While I was yacking a while back in one of these posts I mentioned that I had purchased a new veneer saw that I hadn't seen yet. Well now the thing is sitting on a shelf right over my main computer station so I can sit back and look at it occasionally. I get a fair buzz out it, I have to tell you.
This isn't a veneer saw for the weak at heart. The thing is 20" long and 5" wide. The mahogany handle runs its full length and shows all the dings, dents and divots of having seen some serious use over its lifetime.
From the latter part of the 19th century, it was produced by Trempé Coulaux & Co. This meant nothing to me until I researched the company. As it turned out, this is the offshoot of the company that used to make Napoleon's swords. I do not hold Napoleon with anywhere near the high regard that many do, but I will acknowledge that the man knew quality when he saw it.
After purchasing it from Jim Bode Tools, I had him ship it to Woodnut4 so he could work his magic on it. A previous owner had tried to change the teeth to a rip configuration and had done a very poor job of it, so Daryl's first order of business was to joint the teeth, which served to display some very real problems.
The main problem was some missing teeth. According to Daryl, the steel is seriously hard, so when whoever tried to set the teeth, some simply snapped off. This resulted in Daryl jointing the teeth down to nothing and starting again.
With the blade off the handle, some other issues arose with the saw. Someone had added a shim between the blade and the handle, cocking the top of the blade away from it, I assume to give a more comfortable grip. What it also did was helped to throw the blade out of true, so I had Daryl dump it.
Next was a serious crack in the handle. To me, this is not a big deal. I mean, lets face it, if we don't have a crack or two somewhere when we are a hundred plus years old, it will be a miracle.
Once the handle was secure, he jointed it with his Stanley No.10. Nice looking plane, by the way.
With the handle back to true, it was ready to accept the blade again, this time holding it true which I believe is the purpose of this type of full length handle.
As this is a French made saw, we decided to file the new teeth in the traditional French manner. There isn't a set to these teeth, each one filed like a "Peg Tooth", with equal rake front and back. The teeth configuration is so the blade can butt up against a guide and not have to worry about damaging them in the process. Completely done by hand, as you can see, Daryl has a very good eye for this sort of thing.
Assembled, the saw is now ready to ship to me so I can finally take a gander at it.
It was quite a coincidence that the Lee Valley Newsletter that arrived around the same time as the saw had the following image displayed in its, "What Is It" column. In it, D.S. Orr, a well respected authority on vintage tools, states that he believes the saw is not a veneer saw at all, but instead, suggests that it is either a dedicated tenon saw used by furniture makers or a molding trimming saw or even a stair saw. He does not think it is a veneer saw at all.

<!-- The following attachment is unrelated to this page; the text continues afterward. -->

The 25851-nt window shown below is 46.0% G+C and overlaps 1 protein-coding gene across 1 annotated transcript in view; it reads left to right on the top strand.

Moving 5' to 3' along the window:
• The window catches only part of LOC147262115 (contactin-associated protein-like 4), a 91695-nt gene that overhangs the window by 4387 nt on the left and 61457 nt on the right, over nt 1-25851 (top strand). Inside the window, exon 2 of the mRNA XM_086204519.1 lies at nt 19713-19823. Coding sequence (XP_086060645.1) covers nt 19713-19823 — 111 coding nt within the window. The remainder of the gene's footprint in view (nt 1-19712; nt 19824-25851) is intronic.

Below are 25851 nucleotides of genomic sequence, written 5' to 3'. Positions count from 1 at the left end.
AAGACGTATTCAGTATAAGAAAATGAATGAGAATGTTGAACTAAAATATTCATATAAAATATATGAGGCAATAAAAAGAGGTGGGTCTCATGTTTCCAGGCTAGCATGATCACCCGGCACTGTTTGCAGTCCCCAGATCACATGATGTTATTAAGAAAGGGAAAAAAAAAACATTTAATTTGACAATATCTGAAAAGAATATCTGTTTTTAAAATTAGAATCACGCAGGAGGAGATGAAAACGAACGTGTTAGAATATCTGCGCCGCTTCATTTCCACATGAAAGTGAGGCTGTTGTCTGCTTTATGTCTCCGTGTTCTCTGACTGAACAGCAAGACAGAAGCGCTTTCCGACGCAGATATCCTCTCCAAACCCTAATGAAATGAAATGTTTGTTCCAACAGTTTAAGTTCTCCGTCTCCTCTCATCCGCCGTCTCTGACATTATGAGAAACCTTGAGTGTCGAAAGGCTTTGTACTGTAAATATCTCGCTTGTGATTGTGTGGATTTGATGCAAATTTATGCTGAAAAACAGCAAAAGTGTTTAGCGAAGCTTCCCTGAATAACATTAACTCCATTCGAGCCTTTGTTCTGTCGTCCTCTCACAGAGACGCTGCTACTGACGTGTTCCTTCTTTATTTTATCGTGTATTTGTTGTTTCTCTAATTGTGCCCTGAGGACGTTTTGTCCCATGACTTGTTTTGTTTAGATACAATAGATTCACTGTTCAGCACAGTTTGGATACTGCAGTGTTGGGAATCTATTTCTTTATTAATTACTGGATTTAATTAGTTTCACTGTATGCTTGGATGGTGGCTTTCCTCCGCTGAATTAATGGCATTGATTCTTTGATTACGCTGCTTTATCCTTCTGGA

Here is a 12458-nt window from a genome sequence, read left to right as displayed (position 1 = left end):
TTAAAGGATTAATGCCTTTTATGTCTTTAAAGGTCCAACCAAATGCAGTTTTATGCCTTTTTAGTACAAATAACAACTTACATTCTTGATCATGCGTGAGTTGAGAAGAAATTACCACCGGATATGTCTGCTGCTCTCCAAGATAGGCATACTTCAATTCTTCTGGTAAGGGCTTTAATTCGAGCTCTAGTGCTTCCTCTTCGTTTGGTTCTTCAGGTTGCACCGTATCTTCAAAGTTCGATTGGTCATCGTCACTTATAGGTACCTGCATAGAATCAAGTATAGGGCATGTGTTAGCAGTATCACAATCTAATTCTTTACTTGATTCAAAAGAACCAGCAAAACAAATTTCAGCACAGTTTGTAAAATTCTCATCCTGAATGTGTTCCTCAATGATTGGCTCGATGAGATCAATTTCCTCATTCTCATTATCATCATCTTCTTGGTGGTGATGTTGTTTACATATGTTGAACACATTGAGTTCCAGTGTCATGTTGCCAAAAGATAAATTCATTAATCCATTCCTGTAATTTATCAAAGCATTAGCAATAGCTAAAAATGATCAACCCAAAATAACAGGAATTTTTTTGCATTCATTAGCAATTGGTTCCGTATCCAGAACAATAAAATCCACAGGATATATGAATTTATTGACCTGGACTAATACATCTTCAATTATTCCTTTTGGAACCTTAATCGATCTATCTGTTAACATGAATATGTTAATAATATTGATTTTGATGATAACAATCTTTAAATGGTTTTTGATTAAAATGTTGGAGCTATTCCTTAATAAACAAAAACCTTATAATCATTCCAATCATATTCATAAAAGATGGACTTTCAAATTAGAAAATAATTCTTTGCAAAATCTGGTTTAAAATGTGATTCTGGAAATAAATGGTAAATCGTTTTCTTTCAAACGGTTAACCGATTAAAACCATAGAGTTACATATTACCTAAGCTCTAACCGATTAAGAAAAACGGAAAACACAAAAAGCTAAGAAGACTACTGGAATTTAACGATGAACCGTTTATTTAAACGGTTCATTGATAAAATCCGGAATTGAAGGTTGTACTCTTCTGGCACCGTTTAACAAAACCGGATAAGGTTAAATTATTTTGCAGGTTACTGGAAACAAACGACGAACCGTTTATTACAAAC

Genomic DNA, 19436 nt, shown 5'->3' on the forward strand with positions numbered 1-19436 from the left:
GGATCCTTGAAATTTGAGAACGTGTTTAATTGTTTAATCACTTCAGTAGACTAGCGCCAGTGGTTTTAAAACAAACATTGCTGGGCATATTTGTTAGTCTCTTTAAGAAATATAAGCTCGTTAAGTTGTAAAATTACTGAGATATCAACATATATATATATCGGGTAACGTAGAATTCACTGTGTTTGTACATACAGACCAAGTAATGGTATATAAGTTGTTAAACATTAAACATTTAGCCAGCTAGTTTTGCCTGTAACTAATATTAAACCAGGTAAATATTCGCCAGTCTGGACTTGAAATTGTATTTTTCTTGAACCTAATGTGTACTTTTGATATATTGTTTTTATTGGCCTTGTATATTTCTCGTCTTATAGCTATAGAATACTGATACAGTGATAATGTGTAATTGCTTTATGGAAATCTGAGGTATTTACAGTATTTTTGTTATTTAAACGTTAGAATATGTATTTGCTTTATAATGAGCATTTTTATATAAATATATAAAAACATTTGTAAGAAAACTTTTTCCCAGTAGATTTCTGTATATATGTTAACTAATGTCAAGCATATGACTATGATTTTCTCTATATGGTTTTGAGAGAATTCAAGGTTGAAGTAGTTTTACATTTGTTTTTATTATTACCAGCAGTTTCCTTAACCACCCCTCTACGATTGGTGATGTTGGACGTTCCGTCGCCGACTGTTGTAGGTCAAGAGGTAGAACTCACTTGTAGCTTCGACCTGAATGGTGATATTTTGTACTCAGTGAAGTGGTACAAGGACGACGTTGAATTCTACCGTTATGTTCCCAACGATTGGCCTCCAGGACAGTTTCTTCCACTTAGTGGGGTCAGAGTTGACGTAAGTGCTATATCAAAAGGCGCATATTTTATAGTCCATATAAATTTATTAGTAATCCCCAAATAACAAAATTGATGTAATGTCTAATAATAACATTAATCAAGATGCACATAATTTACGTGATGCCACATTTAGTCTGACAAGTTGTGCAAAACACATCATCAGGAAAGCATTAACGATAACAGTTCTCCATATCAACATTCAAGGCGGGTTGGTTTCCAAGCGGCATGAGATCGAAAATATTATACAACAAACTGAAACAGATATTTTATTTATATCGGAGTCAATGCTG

Hey, far be it from me to differ with an authority in tools, but...
I do not think that you can go by what teeth a vintage saw has as teeth configuration change over time.
Mr. Orr suggests, because Lee Valley's example has the secondary plate on top of the blade, it was used to rest on the floor, the secondary plate keeping the teeth from dragging on the floor while it was used to trim baseboards. If this is its intentional use, why is that plate so far back from the teeth?
Mr. Orr also suggests that the handle was created for a two-handed grip. Maybe, but I don't have to stretch my imagination too far to quickly come up with a more comfortable tote arrangement that would be a hell of a lot more comfortable while cutting a baseboard on my knees. And while we are on the discussion of cutting baseboards on your knees, I would certainly want a saw with more aggressive teeth while doing it.
The article also suggests that chair makers and furniture makers might have used this saw from trimming tenons and such on partially assembled pieces. My saw is 5" wide. I haven't built much furniture with hand tools, but the little I have resulted in using a much, much smaller and narrower saw when fine-tuning joints.
If you look at any example of a currently produced French veneer saw, while much shorter, coming in on average at about 5 inches, you will instantly see similarities in design. They still use the same style of handle, the handle still runs the full length of the saw, and the saw has the same teeth configuration as Daryl laid on mine. This configuration matches other examples of this same saw that I have seen in the past.
My final argument against Mr. Orr's suggested uses for this saw is simple - both Lee Valley's and mine, along with every other example of these long versions that I have seen, come with a hanger ring on one end. To me, this makes it a shop tool, something that is hung on the wall or in a large cabinet. If it was intended to cut baseboards, molding or stairs, that ring wouldn't exist because the saw would normally be stored in a chest, and chests are not high enough to hang a 20" saw from a hook.
For me, this is a veneer saw produced to cut very large sheets of veneer. Right or wrong, that is what it is configured for now and that is what its future use will be for as long as I own it.
Veneer, stair, molding or tenon saw, it is still one very cool looking saw.